An explosive BBC World News documentary premieres today around the world – lifting the lid on the alleged links between rhino poaching in KwaZulu-Natal (KZN), South Africa, and the alleged corruption within KZN courts and its national parks.
BBC Africa Correspondent Alastair Leitheid investigates bribes allegedly paid to a court syndicate, and reveals the magistrates and lawyers now being investigated… including a regional court president.
BBC says: “A thousand rhinos are being killed every year in South Africa – and there are less than 25,000 left. Their horn is worth more than cocaine on the Asian black market, but it’s not just the greed of poachers and traffickers – corruption is apparently fuelling the crisis.”
The documentary has caught the attention of world players including the Environmental Investigation Agency, and it’s hoped that President Cyril Ramaphosa – who has been on a mission to wipe out corruption in SA – will watch and respond accordingly.
National Geographic journalist Bryan Christy said: “Poaching is not nearly as harmful to wildlife all along the trafficking chain as are broken institutions of civil society, from source to demand – courts, cops, prosecutors, customs officers. This is especially true for rhino horn trafficking. Where $ is high the good are outnumbered.”
A whistle-blower revealed to the BBC that he was the middleman between rhino-horn smugglers and a KZN court syndicate, alleging that he was tasked with paying people in the judiciary from money given to a lawyer, Welcome Ngwenya, by rhino-horn kingpins. Ngwenya denies the claims.
“But investigations, involving others informants, point to a court syndicate that could be keeping rhino killers beyond the reach of the law,” says BBC’s Leitheid.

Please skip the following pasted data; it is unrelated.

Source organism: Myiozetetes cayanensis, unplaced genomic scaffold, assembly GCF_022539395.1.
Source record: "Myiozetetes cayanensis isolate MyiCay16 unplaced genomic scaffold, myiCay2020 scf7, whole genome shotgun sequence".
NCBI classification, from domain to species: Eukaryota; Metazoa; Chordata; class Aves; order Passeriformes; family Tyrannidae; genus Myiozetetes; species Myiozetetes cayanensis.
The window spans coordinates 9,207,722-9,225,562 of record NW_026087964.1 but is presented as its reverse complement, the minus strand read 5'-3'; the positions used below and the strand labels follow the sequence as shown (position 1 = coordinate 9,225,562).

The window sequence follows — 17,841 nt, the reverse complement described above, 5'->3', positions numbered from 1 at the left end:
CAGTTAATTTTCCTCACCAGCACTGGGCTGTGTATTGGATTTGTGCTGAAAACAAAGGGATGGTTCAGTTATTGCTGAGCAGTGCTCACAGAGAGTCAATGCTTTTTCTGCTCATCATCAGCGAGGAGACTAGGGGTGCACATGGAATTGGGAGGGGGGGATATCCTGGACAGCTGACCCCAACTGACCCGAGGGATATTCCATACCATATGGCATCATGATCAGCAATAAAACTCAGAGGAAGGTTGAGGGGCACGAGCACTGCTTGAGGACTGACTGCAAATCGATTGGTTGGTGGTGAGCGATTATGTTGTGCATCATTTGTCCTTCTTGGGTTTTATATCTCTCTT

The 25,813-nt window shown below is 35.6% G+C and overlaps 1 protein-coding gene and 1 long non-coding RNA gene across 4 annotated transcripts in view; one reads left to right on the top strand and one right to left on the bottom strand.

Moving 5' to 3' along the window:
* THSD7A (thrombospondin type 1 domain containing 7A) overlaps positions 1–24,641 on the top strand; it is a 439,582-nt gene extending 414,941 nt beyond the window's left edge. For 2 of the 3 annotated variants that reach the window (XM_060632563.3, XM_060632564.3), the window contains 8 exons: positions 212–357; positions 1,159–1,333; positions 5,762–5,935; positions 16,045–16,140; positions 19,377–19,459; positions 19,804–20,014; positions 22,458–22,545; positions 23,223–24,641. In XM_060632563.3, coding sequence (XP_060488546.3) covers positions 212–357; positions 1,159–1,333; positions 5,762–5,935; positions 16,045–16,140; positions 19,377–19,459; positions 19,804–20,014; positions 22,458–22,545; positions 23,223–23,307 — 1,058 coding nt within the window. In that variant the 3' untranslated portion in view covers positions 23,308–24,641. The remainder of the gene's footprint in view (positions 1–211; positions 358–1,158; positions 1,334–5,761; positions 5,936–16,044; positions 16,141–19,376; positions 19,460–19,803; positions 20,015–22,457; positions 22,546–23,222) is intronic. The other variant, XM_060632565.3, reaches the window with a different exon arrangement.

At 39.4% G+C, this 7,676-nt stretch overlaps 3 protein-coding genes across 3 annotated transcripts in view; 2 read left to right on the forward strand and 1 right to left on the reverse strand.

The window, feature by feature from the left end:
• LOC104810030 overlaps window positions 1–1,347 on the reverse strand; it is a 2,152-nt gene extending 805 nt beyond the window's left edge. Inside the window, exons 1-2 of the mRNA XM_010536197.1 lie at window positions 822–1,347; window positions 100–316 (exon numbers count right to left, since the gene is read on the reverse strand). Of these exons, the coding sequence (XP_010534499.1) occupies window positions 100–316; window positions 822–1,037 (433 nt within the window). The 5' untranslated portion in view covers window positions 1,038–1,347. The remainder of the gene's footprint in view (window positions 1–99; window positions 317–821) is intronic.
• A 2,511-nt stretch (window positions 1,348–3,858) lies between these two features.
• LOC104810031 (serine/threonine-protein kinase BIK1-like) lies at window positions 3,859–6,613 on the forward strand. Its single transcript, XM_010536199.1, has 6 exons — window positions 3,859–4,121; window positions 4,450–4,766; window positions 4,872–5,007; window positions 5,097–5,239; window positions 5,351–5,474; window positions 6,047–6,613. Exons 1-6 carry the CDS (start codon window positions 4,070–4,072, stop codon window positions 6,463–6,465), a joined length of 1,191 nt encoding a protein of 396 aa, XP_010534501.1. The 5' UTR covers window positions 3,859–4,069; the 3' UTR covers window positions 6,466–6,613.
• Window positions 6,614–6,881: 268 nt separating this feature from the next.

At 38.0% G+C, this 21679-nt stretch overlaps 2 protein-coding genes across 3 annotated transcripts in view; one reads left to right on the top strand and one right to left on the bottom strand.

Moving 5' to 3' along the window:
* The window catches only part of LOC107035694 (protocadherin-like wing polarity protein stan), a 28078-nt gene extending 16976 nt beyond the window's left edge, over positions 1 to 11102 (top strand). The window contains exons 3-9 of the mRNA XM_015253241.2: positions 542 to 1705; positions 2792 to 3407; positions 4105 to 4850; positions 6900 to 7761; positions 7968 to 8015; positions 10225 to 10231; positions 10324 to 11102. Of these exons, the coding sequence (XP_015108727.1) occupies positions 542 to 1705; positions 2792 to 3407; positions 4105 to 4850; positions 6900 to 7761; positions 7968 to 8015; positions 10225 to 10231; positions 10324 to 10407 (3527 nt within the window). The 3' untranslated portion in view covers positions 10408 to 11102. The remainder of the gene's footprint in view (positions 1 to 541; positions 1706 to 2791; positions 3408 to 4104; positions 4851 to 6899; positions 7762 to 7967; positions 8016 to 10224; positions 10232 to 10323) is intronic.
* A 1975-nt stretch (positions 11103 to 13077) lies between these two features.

He concludes: “If elements of South Africa’s justice system prove to be corrupt it not only threatens rhinos and allows poachers to act with impunity, but it compromises the police and the justice system in other cases as well.”
The document features Saving the Wild founder Jamie Joseph, who was instrumental in gathering the whistle-blower’s initial evidence (read more here). Joseph says the BBC film features “exclusive interviews from the battlefield littered with rhino carcasses to the shiny brass hallways of Parliament, the world will soon learn that in the race to save the last of the rhinos, the number one enemy is not poachers. The number one enemy is power; some of the very people put in charge of protecting our precious wildlife.”
World renowned photographer Thomas D. Mengelsen, who has teamed up with Saving the Wild in the past to produce a collection of photos of Africa’s most endangered animals, says the non-profit has pursued high level targets to expose the corruption driving rhinos into extinction… which is “the game changer in a bloody war that has dragged on for over a decade”.
Joseph asks: “Will these crooked “justice” officials be brought to book, or will the rhinos of South Africa continue to tumble into extinction?”
‘Rhinos: Killing and Corruption’ airs today and tomorrow in South Africa on BBC World Channel 400 – at 13h30 Saturday and 19h30 Sunday.
For other broadcast times:
If you can’t watch the doc, read the full article here:
BBC Worldwide documentary | #Rhinos: Killing and #Corruption premieres August 18th. #rhino #poaching #corruption #ConvictGwalaRhinoKingpin #BloodRhinoBlacklist @EIAEnvironment @TRAFFIC_WLTrade @julianrademeyer @JaneGoodallInst @mangelsen @HelenClarkNZ @richardbranson @sapeople pic.twitter.com/KUZOhwXEYp
— savingthewild.com (@savingthewild_) August 15, 2018